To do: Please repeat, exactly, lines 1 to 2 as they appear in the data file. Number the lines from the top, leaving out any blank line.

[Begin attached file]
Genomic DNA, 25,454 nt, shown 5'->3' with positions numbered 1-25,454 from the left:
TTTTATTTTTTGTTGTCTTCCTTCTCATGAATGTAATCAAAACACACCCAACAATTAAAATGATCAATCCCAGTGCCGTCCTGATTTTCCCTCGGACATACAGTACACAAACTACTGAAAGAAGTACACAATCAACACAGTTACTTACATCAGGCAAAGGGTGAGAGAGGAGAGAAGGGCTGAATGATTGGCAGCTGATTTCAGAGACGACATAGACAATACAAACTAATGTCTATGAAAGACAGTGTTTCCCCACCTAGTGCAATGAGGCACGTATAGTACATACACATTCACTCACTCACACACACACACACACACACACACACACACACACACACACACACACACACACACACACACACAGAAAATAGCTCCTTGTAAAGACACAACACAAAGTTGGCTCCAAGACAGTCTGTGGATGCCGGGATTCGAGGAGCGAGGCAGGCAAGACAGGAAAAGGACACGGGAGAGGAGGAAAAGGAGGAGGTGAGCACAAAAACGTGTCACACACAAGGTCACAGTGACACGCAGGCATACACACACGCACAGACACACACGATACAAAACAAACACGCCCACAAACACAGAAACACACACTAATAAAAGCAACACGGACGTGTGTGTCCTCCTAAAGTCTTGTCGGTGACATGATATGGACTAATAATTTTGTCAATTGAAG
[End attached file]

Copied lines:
Genomic DNA, 25,454 nt, shown 5'->3' with positions numbered 1-25,454 from the left:
TTTTATTTTTTGTTGTCTTCCTTCTCATGAATGTAATCAAAACACACCCAACAATTAAAATGATCAATCCCAGTGCCGTCCTGATTTTCCCTCGGACATACAGTACACAAACTACTGAAAGAAGTACACAATCAACACAGTTACTTACATCAGGCAAAGGGTGAGAGAGGAGAGAAGGGCTGAATGATTGGCAGCTGATTTCAGAGACGACATAGACAATACAAACTAATGTCTATGAAAGACAGTGTTTCCCCACCTAGTGCAATGAGGCACGTATAGTACATACACATTCACTCACTCACACACACACACACACACACACACACACACACACACACACACACACACACACACACACACACAGAAAATAGCTCCTTGTAAAGACACAACACAAAGTTGGCTCCAAGACAGTCTGTGGATGCCGGGATTCGAGGAGCGAGGCAGGCAAGACAGGAAAAGGACACGGGAGAGGAGGAAAAGGAGGAGGTGAGCACAAAAACGTGTCACACACAAGGTCACAGTGACACGCAGGCATACACACACGCACAGACACACACGATACAAAACAAACACGCCCACAAACACAGAAACACACACTAATAAAAGCAACACGGACGTGTGTGTCCTCCTAAAGTCTTGTCGGTGACATGATATGGACTAATAATTTTGTCAATTGAAG